Housing in a COVID World

Housing Before and After COVID

At Williams + Paddon, we’ve been observing how living spaces have been reconfigured during this time of shelter-in-place, but we are especially interested in what this means for the future of multi‐family housing. Urban dimensions of shelter are typically more compact than suburban and rural homes. A studio apartment needs to be a ‘transformer’ literally. It’s a sleeping space for 8 hours, a working space for 8+ hours, and social/relaxing space for the balance of the day.
Although vastly different in geography and constraints, we find ourselves coming back to these three key concepts when designing for ‘transformer’ spaces:

Functionality: Challenging ourselves to design elements that serve more than one purpose.

Natural Elements: Incorporating open space, daylighting, and natural ventilation.

Delight: Focusing on materiality and unexpected finishes to create the “it” factor 
(approachability + livability).

 

The ‘Transformer’ Home
Over the past six months, we have all been spending more time at home than usual. During this period, our homes have been asked to stretch and ‘transform’ to include home offices, classrooms, and yoga studios, to name a few. Some of these new functions of the home overlap at any given time, which can ask a lot of traditional home design.

“What if we were to think of housing with a compact footprint as a “transformer,” creating modularity that can be utilized in a variety of ways, combining all the elements that matter.”

 – Jack Paddon

This challenge is compelling for Williams + Paddon. While many still prefer the urban lifestyle, there is an evolving flight from urban to suburban and more rural as we embrace the virtual connections to work, learning, and entertainment. Response to climate, solar orientation, tree canopy, passive design, zero-combustion all-electric, induction cooking, passive orientation, natural ventilation, and many other ancillary considerations are now coming to the fore as we design for Functionality, Natural Elements, and Delight in new living spaces.

 

Functionality
Selecting elements that serve more than one purpose is especially important, as work-from-home seems to be gaining permanent traction. A bed that can fold up into the wall and transforms as a couch or work desk makes 300 square feet live like 900 square feet. Even the hallway, a traditionally utilitarian space for moving between rooms, can be folded into the volume of a larger open flex space when walls become modular.

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Functionality in Housing

 

Natural Elements
Access to nature in the urban setting means walkable access to a neighborhood park along a tree-lined street. That access to nature is beneficial inside the home as well. Access to daylight and natural ventilation is critical for healthfulness and a sense of well-being. Even small balconies are outdoor rooms that can provide living options tuned to solar orientation and time of day. The place for that early morning cup of coffee catching up on your favorite social feed, that mind-clearing spot for creative problem solving, or the perfect evening wind-down perch with a refreshing beverage.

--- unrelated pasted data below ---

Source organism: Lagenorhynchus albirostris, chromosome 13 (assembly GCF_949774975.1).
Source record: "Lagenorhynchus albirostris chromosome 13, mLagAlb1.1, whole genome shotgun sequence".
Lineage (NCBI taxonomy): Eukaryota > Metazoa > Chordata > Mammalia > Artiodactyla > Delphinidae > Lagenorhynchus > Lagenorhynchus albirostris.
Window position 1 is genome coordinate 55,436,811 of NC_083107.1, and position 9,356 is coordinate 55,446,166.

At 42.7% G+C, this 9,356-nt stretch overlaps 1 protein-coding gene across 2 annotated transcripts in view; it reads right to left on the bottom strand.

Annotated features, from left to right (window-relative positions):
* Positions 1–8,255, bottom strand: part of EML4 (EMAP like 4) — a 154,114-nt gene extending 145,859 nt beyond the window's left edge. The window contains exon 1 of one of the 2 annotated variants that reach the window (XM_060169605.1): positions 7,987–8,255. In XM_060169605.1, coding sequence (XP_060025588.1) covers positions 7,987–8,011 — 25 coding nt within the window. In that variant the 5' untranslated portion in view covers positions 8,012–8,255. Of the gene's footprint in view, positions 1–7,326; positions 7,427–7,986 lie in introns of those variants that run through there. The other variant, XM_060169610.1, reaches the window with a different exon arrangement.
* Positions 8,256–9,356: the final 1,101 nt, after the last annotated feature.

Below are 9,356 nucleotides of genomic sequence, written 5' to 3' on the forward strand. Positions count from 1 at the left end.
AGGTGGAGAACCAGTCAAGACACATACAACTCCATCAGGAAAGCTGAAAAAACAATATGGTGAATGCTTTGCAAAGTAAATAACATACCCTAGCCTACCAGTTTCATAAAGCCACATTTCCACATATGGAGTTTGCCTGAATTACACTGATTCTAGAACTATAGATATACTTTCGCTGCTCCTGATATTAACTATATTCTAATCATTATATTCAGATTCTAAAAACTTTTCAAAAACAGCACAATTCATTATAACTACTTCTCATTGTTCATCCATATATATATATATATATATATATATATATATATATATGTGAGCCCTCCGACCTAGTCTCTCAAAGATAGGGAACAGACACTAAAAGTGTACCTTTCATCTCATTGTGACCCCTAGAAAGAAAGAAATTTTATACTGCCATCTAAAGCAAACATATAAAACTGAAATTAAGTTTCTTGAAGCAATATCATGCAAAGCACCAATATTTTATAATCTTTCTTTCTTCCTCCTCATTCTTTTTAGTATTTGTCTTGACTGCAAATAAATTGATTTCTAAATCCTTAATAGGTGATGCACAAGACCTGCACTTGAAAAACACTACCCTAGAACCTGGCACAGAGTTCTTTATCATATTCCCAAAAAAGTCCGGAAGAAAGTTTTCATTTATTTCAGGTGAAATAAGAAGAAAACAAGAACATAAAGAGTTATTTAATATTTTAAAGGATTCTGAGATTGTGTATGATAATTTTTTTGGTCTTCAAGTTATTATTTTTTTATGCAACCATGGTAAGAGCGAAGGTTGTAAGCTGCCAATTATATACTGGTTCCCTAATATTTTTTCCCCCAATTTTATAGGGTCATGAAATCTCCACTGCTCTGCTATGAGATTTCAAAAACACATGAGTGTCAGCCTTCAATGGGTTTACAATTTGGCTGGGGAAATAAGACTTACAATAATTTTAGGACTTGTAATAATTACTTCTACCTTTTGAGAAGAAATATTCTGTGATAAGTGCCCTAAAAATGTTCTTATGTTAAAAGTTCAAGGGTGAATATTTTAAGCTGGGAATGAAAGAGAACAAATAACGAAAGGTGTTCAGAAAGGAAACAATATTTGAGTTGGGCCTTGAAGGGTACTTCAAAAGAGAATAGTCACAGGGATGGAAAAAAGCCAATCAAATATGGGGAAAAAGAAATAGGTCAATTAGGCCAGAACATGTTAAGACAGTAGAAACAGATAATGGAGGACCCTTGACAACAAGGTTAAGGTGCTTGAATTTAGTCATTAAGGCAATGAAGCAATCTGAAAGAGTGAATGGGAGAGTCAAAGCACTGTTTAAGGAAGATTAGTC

(click image to enlarge)

Natural Elements in Housing

 

Delight
Shelter is a basic human need, but that does not mean our homes have to be basic. More than ever, as time is becoming slippery, and the worlds of work and home life are blurring, delight can play a heroic role in keeping life vibrant. Ordinary elements can inspire with just a bit of deliberate focus on materiality. When your kitchen walls can become tables and the walls of your bedroom slide to make way for your own private yoga studio, your home can delight no matter phase of day.

(click image to enlarge)

Delight in Housing

 

While the team here at Williams + Paddon has enjoyed ideating about what the home of the future might look like in a Post-COVID world, we are committed to finding practical, actionable solutions for our clients and end-users in the short-term. We should be careful to introduce new ideas that will fit this new paradigm without losing connection to our communities.

While the ‘transformer’ concept will make time in our new living/working/schooling space more fulfilling, we want to avoid the temptation to “castle” in or homes. Shelter is a necessity, but it is good to remember what enriches our lives just outside our front door, even in a pandemic.

Jack Paddon, AIA, LEED AP
Principal

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